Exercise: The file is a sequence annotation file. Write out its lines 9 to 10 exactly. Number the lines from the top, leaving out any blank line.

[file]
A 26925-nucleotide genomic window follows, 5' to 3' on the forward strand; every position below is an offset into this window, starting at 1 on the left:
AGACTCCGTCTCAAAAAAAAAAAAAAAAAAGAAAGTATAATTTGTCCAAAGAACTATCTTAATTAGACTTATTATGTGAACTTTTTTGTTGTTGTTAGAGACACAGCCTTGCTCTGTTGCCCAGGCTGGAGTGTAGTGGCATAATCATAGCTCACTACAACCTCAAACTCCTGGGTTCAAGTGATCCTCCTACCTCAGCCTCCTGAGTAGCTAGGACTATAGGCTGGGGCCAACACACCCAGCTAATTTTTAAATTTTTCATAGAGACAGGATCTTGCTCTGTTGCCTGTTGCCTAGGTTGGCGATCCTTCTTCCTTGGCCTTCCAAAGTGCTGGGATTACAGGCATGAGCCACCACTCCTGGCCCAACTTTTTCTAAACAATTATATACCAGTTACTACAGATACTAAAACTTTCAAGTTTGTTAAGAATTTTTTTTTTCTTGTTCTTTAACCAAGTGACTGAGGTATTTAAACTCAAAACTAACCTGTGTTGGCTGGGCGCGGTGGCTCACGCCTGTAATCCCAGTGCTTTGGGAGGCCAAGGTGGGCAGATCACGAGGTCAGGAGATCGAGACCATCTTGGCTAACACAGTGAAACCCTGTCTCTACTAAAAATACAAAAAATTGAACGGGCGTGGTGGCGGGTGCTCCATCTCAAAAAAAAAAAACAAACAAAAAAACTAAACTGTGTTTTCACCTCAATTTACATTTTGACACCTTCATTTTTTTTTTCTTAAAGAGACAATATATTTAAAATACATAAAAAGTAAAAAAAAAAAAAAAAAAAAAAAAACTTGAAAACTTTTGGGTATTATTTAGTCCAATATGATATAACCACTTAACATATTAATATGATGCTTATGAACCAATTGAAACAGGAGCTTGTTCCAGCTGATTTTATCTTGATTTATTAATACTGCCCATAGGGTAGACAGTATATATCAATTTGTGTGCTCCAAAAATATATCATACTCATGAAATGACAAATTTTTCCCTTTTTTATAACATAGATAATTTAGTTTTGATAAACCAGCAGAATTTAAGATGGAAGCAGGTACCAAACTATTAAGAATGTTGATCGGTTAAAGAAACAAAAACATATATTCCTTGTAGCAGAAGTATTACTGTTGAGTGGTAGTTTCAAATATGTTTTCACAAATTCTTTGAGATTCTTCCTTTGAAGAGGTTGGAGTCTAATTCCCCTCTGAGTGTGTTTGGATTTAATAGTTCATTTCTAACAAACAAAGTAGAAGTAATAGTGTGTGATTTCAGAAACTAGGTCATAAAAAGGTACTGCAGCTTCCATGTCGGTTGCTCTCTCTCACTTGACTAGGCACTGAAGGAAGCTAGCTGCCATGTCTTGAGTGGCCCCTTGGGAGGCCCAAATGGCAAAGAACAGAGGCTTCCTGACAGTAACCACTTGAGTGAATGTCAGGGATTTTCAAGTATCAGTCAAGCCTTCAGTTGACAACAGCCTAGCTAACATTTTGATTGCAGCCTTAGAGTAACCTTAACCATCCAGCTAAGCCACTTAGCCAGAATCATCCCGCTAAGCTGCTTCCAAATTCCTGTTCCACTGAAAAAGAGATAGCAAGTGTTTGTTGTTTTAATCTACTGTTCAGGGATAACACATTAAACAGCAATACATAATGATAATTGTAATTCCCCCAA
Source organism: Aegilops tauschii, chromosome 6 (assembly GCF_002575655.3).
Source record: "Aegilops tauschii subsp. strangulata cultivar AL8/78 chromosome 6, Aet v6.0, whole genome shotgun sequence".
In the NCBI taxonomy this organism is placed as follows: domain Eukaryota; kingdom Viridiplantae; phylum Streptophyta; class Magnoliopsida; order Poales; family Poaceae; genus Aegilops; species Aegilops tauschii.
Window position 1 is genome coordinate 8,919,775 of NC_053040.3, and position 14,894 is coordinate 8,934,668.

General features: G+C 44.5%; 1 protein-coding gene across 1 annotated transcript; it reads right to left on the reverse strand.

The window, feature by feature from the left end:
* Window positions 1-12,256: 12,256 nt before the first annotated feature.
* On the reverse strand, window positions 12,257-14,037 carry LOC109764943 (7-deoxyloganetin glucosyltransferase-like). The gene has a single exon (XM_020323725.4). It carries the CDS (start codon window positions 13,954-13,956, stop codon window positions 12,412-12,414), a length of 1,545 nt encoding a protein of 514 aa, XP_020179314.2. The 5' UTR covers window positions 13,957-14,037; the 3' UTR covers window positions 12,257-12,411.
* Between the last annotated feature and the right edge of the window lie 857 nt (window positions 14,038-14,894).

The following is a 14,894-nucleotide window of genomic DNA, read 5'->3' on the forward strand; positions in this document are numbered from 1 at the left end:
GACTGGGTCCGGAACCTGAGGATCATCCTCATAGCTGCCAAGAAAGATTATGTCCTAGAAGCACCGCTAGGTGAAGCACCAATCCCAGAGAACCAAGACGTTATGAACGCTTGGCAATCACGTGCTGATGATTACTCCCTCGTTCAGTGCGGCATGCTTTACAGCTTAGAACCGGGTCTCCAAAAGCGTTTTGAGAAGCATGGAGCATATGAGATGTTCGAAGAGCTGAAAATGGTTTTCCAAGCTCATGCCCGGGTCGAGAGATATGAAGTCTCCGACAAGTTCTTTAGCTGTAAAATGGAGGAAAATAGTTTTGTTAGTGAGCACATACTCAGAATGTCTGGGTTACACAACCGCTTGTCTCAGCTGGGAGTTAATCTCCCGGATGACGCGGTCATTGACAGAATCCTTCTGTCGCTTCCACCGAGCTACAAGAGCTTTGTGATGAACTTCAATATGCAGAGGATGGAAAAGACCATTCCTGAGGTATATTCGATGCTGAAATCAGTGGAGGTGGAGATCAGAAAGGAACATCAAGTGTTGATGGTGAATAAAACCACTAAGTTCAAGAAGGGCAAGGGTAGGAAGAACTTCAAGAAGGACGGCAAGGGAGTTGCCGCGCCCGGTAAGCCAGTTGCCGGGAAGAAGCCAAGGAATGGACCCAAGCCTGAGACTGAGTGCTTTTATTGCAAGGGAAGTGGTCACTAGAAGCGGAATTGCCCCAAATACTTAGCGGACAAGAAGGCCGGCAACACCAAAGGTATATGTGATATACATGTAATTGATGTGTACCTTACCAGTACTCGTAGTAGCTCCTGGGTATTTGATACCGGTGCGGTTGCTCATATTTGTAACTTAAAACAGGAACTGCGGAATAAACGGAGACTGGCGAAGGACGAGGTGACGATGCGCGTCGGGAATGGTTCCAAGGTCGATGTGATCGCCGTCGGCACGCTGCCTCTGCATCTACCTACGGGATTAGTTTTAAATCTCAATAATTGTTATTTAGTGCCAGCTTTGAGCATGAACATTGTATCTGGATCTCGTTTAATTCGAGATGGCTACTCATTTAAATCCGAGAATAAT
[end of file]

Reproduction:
* Window positions 1-12,256: 12,256 nt before the first annotated feature.
* On the reverse strand, window positions 12,257-14,037 carry LOC109764943 (7-deoxyloganetin glucosyltransferase-like). The gene has a single exon (XM_020323725.4). It carries the CDS (start codon window positions 13,954-13,956, stop codon window positions 12,412-12,414), a length of 1,545 nt encoding a protein of 514 aa, XP_020179314.2. The 5' UTR covers window positions 13,957-14,037; the 3' UTR covers window positions 12,257-12,411.